Tour of the North parade: Sinn Fein members criticised

Video filmed by Sinn Fein showing Gerry Kelly clinging to the front of a PSNI vehicle

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Unionist politicians have criticised Sinn Fein members Gerry Kelly and Carál Ní Chuilín over an incident involving a police Land Rover in north Belfast.

Ms Ní Chuilín, the culture minister, was taken to hospital after the incident on Friday night following the loyalist Tour of the North parade.

Sinn Fein said she was hit by a Land Rover as she tried to help her party colleague Gerry Kelly.

He was carried on the front of the vehicle for a short distance.

Mr Kelly said he tried to stop the Land Rover in order to speak to officers who had arrested a 16-year-old, but claimed the officer drove off, with Mr Kelly clinging to the front of the PSNI vehicle.

Ms Ní Chuilín was discharged from hospital on Friday night.

The DUP's Jonathan Craig said that the two Sinn Fein members' behaviour had been "unacceptable".

"It is absolutely unacceptable for any member to attempt to direct or obstruct the police in the execution of their duties," he said.

"I will be raising this issue at the Policing Board and also examining fully whether Mr Kelly's actions are in line with the code of conduct for members.

"The police had a duty to apprehend those republicans who attempted to attack the parade and stir-up violent confrontation.

"Anyone obstructing the police should be the focus of investigation instead of lodging complaints with the Police Ombudsman."

Ulster Unionist MLA Roy Beggs said: "What would happen if you or I obstructed the passage of a police vehicle?

"In choosing to obstruct a police vehicle when an arrest had occurred, Gerry Kelly allowed the crowd to intimidate and attack the police vehicle. This could have caused the situation to escalate.

"He should be accountable to the law for his irresponsible behaviour."

Traditional Unionist Voice leader Jim Allister said: "Weekend events when Gerry Kelly, in particular, sought to decide who should and shouldn't be arrested in north Belfast, and his resulting obstruction of the police and apparent control of a mob attacking police property, raises serious questions about Sinn Fein's supposed commitment to the rule of law.

"I think on Friday night, the Sinn Fein mask on policing slipped and we saw just how conditional their supposed support for policing is."

He also said he would be asking the chief constable of the PSNI, Matt Baggott, to investigate Sinn Fein's video of the incident.

Chris Lyttle, from the cross-community Alliance Party, said: "Respect for the rule of law and the operational independence of the police are key principles that were supported by all political parties present at recent discussions in Cardiff.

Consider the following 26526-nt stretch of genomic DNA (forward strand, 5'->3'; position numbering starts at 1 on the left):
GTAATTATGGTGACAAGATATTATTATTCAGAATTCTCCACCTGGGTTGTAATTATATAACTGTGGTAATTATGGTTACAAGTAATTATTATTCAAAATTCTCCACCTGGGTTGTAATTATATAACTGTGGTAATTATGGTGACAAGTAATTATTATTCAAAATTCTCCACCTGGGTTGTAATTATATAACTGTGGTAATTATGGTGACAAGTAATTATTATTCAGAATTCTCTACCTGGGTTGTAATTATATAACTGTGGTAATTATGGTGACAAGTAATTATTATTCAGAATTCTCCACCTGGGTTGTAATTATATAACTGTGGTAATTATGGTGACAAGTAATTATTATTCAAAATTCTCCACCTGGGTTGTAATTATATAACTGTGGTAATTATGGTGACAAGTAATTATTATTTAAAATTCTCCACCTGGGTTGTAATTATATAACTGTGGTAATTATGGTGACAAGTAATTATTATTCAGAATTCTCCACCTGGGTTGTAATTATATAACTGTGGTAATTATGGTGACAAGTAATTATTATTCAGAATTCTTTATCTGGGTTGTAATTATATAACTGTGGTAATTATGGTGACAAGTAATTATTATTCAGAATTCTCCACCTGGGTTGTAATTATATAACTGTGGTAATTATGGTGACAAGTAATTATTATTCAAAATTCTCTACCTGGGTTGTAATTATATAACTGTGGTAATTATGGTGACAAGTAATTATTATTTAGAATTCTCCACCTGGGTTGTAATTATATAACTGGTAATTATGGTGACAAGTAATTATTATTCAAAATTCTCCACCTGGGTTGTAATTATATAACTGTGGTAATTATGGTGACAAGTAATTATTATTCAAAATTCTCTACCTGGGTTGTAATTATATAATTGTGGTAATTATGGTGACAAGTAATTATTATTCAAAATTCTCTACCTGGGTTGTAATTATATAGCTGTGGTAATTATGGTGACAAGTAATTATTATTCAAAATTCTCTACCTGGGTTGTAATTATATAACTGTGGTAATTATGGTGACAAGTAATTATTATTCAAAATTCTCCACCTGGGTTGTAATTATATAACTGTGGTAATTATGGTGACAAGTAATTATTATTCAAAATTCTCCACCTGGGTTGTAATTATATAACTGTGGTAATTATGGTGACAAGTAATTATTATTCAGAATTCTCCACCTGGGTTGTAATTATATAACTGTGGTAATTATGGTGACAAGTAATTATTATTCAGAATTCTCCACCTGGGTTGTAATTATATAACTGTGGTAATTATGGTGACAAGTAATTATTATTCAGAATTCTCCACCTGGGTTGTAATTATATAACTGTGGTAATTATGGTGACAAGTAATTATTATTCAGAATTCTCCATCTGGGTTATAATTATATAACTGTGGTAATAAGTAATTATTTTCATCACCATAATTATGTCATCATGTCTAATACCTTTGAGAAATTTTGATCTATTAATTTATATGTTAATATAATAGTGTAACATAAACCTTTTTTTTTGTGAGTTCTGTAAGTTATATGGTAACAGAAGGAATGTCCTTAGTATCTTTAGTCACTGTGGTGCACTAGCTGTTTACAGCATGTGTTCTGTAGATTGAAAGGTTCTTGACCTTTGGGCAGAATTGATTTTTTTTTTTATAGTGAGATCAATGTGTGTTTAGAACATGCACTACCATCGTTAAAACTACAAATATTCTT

"A key outcome of the Cardiff discussions was a commitment from all elected representatives to move beyond selective and partisan responses to policing operations and the application of the rule of law. Sinn Fein must clarify where they stand on these principles."

The SDLP's Conall McDevitt said his party had "expressed deep concern about aspects of the police operation directly to very senior officers and we will continue to do so through the Policing Board".

However, he added: "We all need to show leadership and step back from seeking selfish partisan gain from parading or specific incidents."

The PSNI said the Police Ombudsman is investigating.

The incident happened in the Peter's Hill area of north Belfast on Friday night.

The culture minister and her party colleague were present at a nationalist residents' protest against the annual Tour of the North parade.

Clinging

Ms Ní Chuilín said: "I got injured when the jeep was driving off and to be honest with you, we are very very lucky there are not more serious injuries if not worse in this community.

"There was a bit of recklessness here by some of the people in those jeeps and that is not conduct befitting of the PSNI.

"We will certainly be challenging it."

Her colleague, Mr Kelly, said: "To use a jeep in that manner, I can't think of any circumstances where it is acceptable police behaviour to drive off with somebody on the bonnet of a jeep," he said.

"I have already spoken to senior officers and I will be taking this to the ombudsman as well.

"What I am annoyed at is the driver of this jeep and whoever was in charge of him doing something which he should not have done.

"I am not making a criticism of every police officer who was here last night. It is in context, but it is bad policing, it did have a huge effect, it does knock things back in this area."

Arrests

During the parade and protest, officers arrested a 20-year-old man for disorderly behaviour and detained a 16-year-old boy for provocative conduct at Peter's Hill.

In response to Sinn Fein's allegations, a PSNI spokesman said the "incident involving Gerry Kelly and Carál Ní Chuilín at Peter's Hill tonight has been referred to the Police Ombudsman and they are investigating".

In an earlier statement, police said that aside from the two arrests, the parade and protest had been "largely peaceful".

About 1,000 people took part in the annual Tour of the North parade.

Nationalist residents held a protest as marchers passed St Patrick's Catholic Church on Donegall Street.

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